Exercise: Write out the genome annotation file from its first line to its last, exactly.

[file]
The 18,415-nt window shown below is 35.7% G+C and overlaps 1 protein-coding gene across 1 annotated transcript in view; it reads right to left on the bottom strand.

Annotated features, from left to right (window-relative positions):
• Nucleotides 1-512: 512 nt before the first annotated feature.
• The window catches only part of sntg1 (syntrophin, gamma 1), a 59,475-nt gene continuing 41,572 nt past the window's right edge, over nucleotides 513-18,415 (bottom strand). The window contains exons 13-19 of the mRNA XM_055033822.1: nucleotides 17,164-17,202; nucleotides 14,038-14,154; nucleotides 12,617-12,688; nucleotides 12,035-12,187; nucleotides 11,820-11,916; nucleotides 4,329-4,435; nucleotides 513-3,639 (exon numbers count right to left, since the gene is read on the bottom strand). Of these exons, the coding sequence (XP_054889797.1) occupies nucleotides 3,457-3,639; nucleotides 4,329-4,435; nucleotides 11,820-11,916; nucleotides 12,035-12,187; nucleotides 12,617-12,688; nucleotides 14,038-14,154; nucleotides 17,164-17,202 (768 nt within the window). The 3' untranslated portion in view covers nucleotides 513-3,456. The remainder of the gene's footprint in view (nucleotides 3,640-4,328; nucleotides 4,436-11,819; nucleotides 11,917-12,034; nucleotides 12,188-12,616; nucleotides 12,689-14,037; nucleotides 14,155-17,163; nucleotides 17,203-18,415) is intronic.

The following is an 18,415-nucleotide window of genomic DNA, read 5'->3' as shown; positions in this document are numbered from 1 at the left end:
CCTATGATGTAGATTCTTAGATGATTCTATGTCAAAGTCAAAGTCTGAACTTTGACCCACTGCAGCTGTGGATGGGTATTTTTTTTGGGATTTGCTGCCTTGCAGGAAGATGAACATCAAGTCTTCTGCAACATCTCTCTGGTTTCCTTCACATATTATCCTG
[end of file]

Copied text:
The 18,415-nt window shown below is 35.7% G+C and overlaps 1 protein-coding gene across 1 annotated transcript in view; it reads right to left on the bottom strand.

Annotated features, from left to right (window-relative positions):
• Nucleotides 1-512: 512 nt before the first annotated feature.
• The window catches only part of sntg1 (syntrophin, gamma 1), a 59,475-nt gene continuing 41,572 nt past the window's right edge, over nucleotides 513-18,415 (bottom strand). The window contains exons 13-19 of the mRNA XM_055033822.1: nucleotides 17,164-17,202; nucleotides 14,038-14,154; nucleotides 12,617-12,688; nucleotides 12,035-12,187; nucleotides 11,820-11,916; nucleotides 4,329-4,435; nucleotides 513-3,639 (exon numbers count right to left, since the gene is read on the bottom strand). Of these exons, the coding sequence (XP_054889797.1) occupies nucleotides 3,457-3,639; nucleotides 4,329-4,435; nucleotides 11,820-11,916; nucleotides 12,035-12,187; nucleotides 12,617-12,688; nucleotides 14,038-14,154; nucleotides 17,164-17,202 (768 nt within the window). The 3' untranslated portion in view covers nucleotides 513-3,456. The remainder of the gene's footprint in view (nucleotides 3,640-4,328; nucleotides 4,436-11,819; nucleotides 11,917-12,034; nucleotides 12,188-12,616; nucleotides 12,689-14,037; nucleotides 14,155-17,163; nucleotides 17,203-18,415) is intronic.

The following is an 18,415-nucleotide window of genomic DNA, read 5'->3' as shown; positions in this document are numbered from 1 at the left end:
CCTATGATGTAGATTCTTAGATGATTCTATGTCAAAGTCAAAGTCTGAACTTTGACCCACTGCAGCTGTGGATGGGTATTTTTTTTGGGATTTGCTGCCTTGCAGGAAGATGAACATCAAGTCTTCTGCAACATCTCTCTGGTTTCCTTCACATATTATCCTG